This was at the top of the page at artcal, and for good reason. Ellen Driscoll’s latest exhibit, titled FastForwardFossil is a must-see, as hauntingly intense as it is apropos to our time. The theme is environmental armageddon, its centerpiece a massive, floorsized sculpture constructed mainly from cut-up pieces of plastic spring water bottles. A conflation of three real-life oil drilling sites, it packs a wallop the size of an ice sheet, even if it’s melting (and part of it is: there’s a big hole in the upper tier with a half-frozen pool below it where the water has “landed.”) Every ominous portent of the aftereffects of two centuries’ of burning fossil fuels is here, whether overt (the big sinkhole into which somebody’s house has disappeared, the splintered, dead trees) or less obvious (the tiny gallows adjacent to the empty cages). This deserves to wind up in MoMA along with her other works on display there.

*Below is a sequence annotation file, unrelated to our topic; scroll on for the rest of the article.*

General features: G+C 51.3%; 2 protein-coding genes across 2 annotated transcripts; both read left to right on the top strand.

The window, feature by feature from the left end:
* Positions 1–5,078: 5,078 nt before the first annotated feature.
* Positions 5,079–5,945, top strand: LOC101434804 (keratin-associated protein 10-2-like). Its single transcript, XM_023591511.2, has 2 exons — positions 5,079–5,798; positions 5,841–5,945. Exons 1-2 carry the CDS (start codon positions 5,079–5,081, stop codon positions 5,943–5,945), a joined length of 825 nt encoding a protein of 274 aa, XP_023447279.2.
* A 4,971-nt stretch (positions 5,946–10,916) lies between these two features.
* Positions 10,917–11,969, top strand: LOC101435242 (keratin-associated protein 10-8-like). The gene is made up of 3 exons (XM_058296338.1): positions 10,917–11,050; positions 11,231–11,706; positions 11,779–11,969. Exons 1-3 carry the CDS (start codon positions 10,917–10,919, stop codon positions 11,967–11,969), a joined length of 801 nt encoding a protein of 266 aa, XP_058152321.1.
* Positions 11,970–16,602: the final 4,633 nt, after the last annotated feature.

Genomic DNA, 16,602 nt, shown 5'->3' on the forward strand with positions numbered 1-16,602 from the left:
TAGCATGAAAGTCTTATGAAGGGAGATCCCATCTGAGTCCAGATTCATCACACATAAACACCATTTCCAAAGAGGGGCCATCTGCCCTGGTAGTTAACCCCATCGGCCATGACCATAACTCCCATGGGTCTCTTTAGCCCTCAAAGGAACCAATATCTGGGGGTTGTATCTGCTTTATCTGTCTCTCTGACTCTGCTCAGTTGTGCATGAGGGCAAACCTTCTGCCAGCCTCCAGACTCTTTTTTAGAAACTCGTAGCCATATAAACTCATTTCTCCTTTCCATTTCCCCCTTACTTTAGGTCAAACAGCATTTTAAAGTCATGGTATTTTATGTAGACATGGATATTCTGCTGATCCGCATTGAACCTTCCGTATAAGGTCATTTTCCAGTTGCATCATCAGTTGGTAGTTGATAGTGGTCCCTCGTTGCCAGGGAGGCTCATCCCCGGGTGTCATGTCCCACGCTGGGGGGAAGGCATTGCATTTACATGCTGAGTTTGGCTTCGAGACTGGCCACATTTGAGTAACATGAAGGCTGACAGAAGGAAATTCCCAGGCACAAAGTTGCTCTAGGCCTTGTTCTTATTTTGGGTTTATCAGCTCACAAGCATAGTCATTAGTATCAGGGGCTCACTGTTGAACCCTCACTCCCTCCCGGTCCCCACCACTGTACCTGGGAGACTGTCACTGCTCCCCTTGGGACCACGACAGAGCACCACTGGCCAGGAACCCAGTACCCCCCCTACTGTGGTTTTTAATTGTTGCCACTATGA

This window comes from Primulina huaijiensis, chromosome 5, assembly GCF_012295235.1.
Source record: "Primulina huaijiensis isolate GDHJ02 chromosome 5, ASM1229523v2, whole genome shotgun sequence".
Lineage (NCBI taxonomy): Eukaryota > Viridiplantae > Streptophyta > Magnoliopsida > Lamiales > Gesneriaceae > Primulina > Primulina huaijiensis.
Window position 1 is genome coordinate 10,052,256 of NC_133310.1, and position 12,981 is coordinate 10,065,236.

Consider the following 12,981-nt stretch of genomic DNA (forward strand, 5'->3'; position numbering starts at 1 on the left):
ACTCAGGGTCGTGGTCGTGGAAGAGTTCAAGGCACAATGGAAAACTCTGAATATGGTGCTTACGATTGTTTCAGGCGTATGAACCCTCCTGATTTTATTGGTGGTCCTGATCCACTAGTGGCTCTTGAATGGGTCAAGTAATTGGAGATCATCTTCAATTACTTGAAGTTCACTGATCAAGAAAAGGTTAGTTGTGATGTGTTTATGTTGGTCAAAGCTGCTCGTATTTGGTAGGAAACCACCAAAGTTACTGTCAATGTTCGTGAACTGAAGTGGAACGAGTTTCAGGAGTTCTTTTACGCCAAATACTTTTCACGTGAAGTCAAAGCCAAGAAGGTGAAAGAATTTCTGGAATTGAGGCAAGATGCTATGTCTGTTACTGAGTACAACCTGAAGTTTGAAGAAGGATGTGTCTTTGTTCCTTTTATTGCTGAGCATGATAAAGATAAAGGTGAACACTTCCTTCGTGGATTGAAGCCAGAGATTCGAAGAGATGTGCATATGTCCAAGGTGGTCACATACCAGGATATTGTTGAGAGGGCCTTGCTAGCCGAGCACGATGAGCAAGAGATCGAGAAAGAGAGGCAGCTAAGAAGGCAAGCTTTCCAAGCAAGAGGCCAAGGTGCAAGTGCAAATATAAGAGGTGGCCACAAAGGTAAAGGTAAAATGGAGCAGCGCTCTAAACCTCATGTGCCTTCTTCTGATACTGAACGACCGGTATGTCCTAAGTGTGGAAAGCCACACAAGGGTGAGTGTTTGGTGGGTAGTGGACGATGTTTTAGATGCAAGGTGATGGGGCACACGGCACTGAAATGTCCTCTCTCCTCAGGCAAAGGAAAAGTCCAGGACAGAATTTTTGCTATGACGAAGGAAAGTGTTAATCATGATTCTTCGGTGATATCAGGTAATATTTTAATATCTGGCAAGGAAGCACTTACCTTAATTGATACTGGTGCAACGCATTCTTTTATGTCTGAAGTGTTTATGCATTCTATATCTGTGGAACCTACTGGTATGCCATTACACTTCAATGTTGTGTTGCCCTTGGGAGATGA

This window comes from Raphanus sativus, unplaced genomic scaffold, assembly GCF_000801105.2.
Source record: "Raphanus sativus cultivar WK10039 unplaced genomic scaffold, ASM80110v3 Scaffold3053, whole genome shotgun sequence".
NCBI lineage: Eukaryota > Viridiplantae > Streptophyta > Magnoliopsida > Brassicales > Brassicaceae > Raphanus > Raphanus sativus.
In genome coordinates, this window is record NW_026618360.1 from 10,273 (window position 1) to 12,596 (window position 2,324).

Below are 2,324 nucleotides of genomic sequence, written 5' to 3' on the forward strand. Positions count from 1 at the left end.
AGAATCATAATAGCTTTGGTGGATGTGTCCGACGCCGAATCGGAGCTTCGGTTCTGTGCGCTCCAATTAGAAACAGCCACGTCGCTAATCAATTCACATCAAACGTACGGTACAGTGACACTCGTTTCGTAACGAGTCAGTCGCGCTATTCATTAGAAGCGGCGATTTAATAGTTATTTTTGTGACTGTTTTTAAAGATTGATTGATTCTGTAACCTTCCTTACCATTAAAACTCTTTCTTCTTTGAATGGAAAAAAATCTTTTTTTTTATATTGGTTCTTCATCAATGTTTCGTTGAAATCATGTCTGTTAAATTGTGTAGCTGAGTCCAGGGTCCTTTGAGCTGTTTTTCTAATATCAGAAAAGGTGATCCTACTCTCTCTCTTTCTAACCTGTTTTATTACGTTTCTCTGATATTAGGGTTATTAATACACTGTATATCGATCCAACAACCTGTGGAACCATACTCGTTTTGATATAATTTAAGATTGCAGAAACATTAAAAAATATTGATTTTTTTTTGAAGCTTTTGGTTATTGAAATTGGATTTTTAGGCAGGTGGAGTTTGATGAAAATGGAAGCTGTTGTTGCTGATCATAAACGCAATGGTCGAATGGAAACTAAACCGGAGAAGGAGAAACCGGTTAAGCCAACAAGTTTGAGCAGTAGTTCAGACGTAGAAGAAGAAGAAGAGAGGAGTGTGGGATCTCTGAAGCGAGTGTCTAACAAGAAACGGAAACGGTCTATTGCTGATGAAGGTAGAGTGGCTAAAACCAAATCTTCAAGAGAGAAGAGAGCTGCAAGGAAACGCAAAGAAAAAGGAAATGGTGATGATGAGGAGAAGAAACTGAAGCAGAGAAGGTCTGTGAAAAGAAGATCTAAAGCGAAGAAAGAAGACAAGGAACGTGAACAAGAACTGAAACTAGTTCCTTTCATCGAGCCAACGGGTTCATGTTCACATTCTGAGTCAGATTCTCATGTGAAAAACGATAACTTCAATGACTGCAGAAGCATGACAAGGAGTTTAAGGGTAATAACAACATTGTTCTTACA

The watercolors are awash in richly evocative earthtones, sharing an eerie apocalypticism. An oil refinery sits silent and abandoned, victim of a new ice age. A tanker meets the same fate, as does a stadium. There are also a couple of marvelous multi-frame works, somewhat in the style of a Chinese scroll, the first depicting a pipeline rising from the ground, eventually turning into a highway for a caravan of armored assault vehicles, the second a coastline view from the wall encircling an amusement park, to the polluted beach, to the water as it gets deeper, almost submerging a tin-roof shed and an abandoned car. The exhibit runs through at the Frederieke Taylor Gallery, 535 W 22nd St., 6th Floor through May 16, Tuesday through Saturday, 11-6 PM.